The risk-return relationship and volatility feedback in South Africa: a nonparametric Bayesian approach.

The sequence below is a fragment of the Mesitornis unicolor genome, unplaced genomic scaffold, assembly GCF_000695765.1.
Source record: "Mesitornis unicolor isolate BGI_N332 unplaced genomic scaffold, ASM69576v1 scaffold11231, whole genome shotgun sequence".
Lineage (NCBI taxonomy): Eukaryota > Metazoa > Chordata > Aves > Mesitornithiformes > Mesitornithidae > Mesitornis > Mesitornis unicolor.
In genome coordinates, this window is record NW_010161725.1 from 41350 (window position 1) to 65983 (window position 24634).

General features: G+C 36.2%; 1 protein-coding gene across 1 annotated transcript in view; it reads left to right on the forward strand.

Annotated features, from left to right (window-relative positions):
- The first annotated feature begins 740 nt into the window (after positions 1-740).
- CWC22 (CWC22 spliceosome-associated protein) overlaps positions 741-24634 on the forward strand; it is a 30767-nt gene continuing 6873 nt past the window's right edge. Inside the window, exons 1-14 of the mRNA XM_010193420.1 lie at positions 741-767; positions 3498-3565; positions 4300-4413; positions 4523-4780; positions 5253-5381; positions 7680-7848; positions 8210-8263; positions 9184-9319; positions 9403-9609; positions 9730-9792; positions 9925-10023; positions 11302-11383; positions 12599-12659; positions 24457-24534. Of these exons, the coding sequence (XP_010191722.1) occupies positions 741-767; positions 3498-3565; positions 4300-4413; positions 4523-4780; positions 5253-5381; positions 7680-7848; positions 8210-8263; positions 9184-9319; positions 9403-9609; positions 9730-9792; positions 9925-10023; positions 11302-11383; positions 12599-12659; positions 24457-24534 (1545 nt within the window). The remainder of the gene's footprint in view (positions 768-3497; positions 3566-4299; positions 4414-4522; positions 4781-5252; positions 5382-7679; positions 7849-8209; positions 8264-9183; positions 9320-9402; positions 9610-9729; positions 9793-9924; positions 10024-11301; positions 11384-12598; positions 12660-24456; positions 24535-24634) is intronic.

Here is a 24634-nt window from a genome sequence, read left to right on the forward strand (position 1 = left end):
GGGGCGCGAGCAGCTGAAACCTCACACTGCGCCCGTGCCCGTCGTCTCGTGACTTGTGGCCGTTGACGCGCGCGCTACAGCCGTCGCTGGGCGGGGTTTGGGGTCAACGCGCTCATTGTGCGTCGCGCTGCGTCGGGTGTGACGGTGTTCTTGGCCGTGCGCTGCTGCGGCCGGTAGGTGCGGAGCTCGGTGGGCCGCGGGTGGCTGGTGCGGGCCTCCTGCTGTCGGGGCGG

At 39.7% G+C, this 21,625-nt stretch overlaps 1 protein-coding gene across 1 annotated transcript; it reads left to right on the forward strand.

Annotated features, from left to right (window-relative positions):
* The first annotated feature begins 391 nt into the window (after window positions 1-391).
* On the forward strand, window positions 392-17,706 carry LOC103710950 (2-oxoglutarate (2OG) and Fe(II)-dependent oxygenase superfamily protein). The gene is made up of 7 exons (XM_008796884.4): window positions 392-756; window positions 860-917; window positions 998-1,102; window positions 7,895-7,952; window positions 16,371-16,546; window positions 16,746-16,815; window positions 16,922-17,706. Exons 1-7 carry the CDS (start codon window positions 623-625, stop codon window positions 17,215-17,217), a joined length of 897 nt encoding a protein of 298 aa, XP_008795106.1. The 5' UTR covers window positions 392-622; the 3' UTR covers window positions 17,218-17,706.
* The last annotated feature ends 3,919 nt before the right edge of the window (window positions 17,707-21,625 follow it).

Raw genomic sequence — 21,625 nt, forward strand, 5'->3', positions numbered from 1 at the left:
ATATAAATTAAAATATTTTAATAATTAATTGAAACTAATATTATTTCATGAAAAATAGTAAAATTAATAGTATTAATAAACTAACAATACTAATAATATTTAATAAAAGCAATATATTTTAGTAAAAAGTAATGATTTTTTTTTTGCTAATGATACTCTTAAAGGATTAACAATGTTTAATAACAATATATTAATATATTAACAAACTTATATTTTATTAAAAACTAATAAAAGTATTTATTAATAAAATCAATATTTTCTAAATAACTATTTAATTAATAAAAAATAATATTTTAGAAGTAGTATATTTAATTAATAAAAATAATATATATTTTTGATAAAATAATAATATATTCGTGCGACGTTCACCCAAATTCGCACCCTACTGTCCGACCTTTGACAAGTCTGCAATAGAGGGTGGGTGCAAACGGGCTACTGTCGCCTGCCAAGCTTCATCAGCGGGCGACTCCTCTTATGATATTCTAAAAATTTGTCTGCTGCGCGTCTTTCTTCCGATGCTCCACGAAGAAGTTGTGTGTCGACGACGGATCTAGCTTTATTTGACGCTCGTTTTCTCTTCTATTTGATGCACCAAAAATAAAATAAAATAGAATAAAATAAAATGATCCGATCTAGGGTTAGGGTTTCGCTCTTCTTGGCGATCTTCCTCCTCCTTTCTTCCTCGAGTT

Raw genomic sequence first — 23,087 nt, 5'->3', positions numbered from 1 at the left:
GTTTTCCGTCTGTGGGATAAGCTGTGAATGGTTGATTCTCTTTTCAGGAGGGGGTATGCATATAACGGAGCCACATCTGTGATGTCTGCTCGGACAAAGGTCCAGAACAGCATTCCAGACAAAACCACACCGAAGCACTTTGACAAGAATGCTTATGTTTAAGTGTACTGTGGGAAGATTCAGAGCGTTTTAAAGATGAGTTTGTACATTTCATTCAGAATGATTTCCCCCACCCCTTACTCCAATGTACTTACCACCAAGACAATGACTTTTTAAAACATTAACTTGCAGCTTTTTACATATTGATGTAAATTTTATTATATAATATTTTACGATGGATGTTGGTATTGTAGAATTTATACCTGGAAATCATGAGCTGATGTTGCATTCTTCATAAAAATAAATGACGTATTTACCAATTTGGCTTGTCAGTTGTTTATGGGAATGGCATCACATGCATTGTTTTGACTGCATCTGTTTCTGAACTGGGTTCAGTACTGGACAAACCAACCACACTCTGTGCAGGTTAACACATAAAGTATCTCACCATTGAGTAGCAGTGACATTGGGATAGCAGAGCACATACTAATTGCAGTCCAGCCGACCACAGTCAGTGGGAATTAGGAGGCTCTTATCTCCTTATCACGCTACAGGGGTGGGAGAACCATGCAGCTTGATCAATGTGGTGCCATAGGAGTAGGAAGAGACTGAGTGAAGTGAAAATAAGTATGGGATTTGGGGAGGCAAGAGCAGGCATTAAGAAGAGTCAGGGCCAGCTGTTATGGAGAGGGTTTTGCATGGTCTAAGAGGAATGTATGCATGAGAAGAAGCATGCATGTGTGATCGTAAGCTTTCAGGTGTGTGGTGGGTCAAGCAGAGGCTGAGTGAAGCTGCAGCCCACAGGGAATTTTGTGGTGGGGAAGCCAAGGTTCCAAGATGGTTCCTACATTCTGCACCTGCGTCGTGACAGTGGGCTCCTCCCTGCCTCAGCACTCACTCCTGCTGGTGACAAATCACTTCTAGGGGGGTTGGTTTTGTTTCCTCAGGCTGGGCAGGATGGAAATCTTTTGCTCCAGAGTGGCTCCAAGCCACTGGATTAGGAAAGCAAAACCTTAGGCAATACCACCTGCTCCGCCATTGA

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The risk-return relationship is a fundamental concept in finance and economic theory and is also known as the “first fundamental law” in finance. Traditionally, the risk-return relationship is known to help assist individuals in the construction of an efficient portfolio where a desired risk and return profile is tailored to their needs. However, it is a source of much more valuable information to various market participants such as bankers, investors, policy makers and researchers alike. There are a number of investment strategies, policy frameworks, theories and asset pricing models built on the empirical result of the risk-return relationship. Hence, the topic of the risk-return relationship is of broad importance. It has been widely investigated on an international scale, especially by developed markets from as early as the 1950's, with the primary motive being to help market participants optimise their chance to earn higher returns. According to conventional economic theory, the relationship between risk and return is a positive and linear relationship – the higher the risk, the higher the return. However, there are many studies documented in literature which show a positive or negative or no relationship at all. As a result, due to the magnitude of conflicting results over the years, this has caused an international and local debate to arise regarding the risk-return relationship. International studies have explored a number of theories and models to attempt resolving the inconclusive empirical backing of the risk-return relationship. On the other hand, the methods employed by South African studies and the volume of literature on the topic is relatively limited. South Africa is becoming increasingly more recognised, liberalised, interactive and integrated into the international economy. Therefore, this study makes a significant contribution from a South African market perspective. This study identifies volatility feedback, a stronger measure of regular volatility, as an important source of asymmetry to take into account when investigating the risk-return relationship. Given that South Africa is an emerging market which is subject to higher levels of volatility, one would expect the presence of this mechanism to be more pronounced. Thus, this study investigates the risk-return relationship once volatility feedback is taken into account by its magnitude in the South African market. A valuable contribution of this study is the introduction of the novel concept “asymmetric returns exposure” which refers to the risk that arises from the asymmetric nature of returns. This measure has a certain level of uncertainty attached to it due to its latent and stochastic nature. As a result, it may be ineffectively accounted for by existing parametric methods such as regression analysis and GARCH type models which are prone to model misspecification. The results of this study are presented according to the robustness of the approaches in the build up to the final result. First, the GARCH approach is employed and consists of a symmetric and asymmetric GARCH type models. The GARCH approach is treated as a preliminary test to investigate the presence of risk-return relationship and volatility feedback, respectively. While the GARCH type models have the ability to take into account the volatile nature of returns, asymmetries and nonlinearities remain uncaptured by the probability distributions governing the model innovations. Thus, the results of the GARCH type models are inconsistent and not statistically sound. This motivates the use of a more robust method, namely, the Bayesian approach which consists of a parametric and nonparametric Bayesian model. The Bayesian approach has the ability to average out sources of uncertainty and measurement errors and thus effectively account for “asymmetric returns exposure”. The test results of both the parametric and nonparametric Bayesian model find that volatility feedback has an insignificant effect in the South African market. Consequently, the risk-return relationship is estimated free from empirical distortions that result from volatility feedback. The result of the parametric Bayesian model is a positive and linear relationship, in line with traditional theoretical expectations. However, it is noteworthy that in the context of this study that the nonparametric approach is highlighted over the parametric approach. The nonparametric approach has the ability to adjust for model misspecifications and effectively account for stochastic, asymmetric and latent properties. It has the ability to take into account an infinite number of higher moment asymmetric forms of the risk-return relationship. Thus, the nonparametric Bayesian model estimates the actual fundamental nature of the data free from any predetermined assumptions or bias. According to the nonparametric Bayesian model, the final result of this study is no relationship between risk and return, in line with early South African studies.